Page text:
This past week in San Francisco and Silicon Valley, I was asked the same question three different times, in three different places, in a matter of hours: “Can religion bring us together in public life and politics?” My response: Yes, but many on the right, and now on the left, must change. The questions came amid the recent turmoil here and overseas over the cartoon of the Prophet Muhammad. Surely, none of us need to be reminded that religion has been a focal point for social upheaval, war and division from generation to generation. This much we know.
So, what about today – as so many people have retreated from public life and politics – can religion help to bring us together in the U.S.?
Not if so many people insist on using religion as a political weapon. Indeed, for decades now, some people and groups on the religious right have sought to frame public debate in highly divisive, acrimonious ways. They have manufactured “wedge” issues to win political battles at any cost.
Feeling the pressure, many people and groups on the political left have decided to publicly “reclaim” God and religiosity. But take a look at their recent rhetoric and you can see that they, too, have fallen prey to a “win at any cost” approach. They routinely demonize Republicans, conservatives, and the president with such broad strokes and repetitiveness that their arguments can seem divorced from reality. The result: They can seem like the mirror image of their so-called enemies on the far right.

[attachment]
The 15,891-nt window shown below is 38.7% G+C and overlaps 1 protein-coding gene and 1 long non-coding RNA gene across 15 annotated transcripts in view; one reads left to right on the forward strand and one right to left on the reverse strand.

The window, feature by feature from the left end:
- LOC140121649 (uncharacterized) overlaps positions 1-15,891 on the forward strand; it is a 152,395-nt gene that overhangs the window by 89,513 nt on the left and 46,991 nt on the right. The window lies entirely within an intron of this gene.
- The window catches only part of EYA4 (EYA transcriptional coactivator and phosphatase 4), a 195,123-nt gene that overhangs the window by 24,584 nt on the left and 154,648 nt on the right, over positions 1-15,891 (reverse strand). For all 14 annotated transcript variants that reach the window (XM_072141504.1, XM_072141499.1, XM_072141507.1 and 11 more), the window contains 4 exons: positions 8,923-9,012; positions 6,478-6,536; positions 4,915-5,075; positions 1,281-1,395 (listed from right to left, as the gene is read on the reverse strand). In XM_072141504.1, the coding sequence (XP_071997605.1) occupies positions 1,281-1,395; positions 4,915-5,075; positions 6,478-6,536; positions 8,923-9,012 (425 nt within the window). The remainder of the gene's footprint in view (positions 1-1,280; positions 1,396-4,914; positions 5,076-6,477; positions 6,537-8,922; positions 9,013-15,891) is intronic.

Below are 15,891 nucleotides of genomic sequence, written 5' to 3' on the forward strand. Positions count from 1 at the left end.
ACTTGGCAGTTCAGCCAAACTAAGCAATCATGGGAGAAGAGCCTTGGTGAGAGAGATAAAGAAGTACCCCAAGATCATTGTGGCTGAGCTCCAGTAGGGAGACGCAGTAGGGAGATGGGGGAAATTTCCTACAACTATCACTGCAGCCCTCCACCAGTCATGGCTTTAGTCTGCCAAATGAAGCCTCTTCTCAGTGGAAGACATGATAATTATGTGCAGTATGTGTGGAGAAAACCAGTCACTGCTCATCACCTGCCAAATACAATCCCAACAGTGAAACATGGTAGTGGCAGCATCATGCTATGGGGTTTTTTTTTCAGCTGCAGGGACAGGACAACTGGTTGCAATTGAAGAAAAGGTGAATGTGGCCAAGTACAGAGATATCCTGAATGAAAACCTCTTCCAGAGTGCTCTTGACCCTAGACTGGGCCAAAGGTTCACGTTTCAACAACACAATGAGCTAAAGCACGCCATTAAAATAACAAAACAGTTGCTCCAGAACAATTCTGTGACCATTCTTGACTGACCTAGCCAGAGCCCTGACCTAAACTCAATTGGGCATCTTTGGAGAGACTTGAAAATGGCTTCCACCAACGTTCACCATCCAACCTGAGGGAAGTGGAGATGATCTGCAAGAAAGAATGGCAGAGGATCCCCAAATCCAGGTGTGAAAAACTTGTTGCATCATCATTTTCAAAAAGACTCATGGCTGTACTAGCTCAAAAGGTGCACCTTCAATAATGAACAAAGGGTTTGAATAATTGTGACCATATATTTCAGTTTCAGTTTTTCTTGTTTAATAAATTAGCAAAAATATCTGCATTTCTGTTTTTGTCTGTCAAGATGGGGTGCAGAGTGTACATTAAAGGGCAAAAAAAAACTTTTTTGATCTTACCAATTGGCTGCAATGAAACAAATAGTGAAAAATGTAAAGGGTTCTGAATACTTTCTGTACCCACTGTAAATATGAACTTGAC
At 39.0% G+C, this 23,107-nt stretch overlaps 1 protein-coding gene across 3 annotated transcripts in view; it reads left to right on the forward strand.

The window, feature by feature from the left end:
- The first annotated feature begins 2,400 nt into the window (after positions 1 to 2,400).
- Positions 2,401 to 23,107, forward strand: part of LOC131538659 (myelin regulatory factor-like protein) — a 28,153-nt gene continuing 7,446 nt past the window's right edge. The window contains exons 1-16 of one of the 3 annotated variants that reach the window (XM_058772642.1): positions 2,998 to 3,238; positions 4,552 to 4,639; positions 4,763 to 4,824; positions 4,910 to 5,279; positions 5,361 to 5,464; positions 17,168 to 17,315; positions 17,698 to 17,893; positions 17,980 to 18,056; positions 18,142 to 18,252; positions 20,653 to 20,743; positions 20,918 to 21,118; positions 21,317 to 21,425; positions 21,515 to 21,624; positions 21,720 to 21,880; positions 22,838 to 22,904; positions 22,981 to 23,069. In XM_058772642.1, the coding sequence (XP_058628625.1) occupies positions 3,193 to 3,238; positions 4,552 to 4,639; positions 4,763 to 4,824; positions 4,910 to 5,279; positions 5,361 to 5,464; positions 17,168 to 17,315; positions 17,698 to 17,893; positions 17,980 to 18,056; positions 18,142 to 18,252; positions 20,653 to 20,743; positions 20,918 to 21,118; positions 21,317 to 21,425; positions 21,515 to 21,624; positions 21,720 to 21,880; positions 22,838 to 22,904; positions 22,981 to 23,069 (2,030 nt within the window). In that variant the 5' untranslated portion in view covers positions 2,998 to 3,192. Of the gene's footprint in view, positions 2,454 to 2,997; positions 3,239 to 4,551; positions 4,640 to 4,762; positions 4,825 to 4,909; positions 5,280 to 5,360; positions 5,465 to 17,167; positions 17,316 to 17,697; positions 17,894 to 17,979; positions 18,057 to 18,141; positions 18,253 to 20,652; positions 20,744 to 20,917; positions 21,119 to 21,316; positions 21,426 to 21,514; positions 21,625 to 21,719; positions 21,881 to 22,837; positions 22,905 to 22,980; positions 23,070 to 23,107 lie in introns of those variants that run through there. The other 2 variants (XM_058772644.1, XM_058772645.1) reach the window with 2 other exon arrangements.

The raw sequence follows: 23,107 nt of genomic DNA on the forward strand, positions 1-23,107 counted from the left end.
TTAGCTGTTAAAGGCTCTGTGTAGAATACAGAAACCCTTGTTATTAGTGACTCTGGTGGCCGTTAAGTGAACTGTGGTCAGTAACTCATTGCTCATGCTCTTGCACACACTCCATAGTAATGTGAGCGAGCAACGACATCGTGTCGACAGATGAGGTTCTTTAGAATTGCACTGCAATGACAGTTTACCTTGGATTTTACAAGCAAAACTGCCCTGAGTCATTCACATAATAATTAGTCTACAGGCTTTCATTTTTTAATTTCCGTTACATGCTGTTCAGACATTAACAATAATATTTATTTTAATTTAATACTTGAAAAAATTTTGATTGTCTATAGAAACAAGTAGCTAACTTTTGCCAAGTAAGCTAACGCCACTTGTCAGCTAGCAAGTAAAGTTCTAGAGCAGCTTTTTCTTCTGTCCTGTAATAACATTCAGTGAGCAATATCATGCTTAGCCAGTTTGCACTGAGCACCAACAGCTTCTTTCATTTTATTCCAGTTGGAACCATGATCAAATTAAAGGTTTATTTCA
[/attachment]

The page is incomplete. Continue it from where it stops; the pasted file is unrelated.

Thus, the right and the left have staked out their paths. I am opposed to both of them – and say we need an alternate path.
First, let me point out, that there will always be matters of religious belief and doctrine about which people disagree. I myself am part of a religious minority in this country. I, like so many Americans, want our religious freedoms protected.
Still, last week, I said as clearly as I could that religion should be a force for good in the public square today. Religion can help call us to a higher ground – for instance, it can probe us to consider what it means to love thy neighbor, to be compassionate, to exercise faith (in this case civic faith), to find humility, to open oneself up to grace. Each and all of these notions are in short supply today.
Religious leaders should make entreaties to us to think about these notions; they should challenge us to look at our words and deeds in relationship to them; they should call us to step forward to engage in something larger than ourselves.
The current tone of derisiveness on both the religious right and left fails us. Based on my own travels across America over the past 20 years, I believe Americans are hungry for us to take a different path in public life and politics.
I have faith we can find a different way. How about you?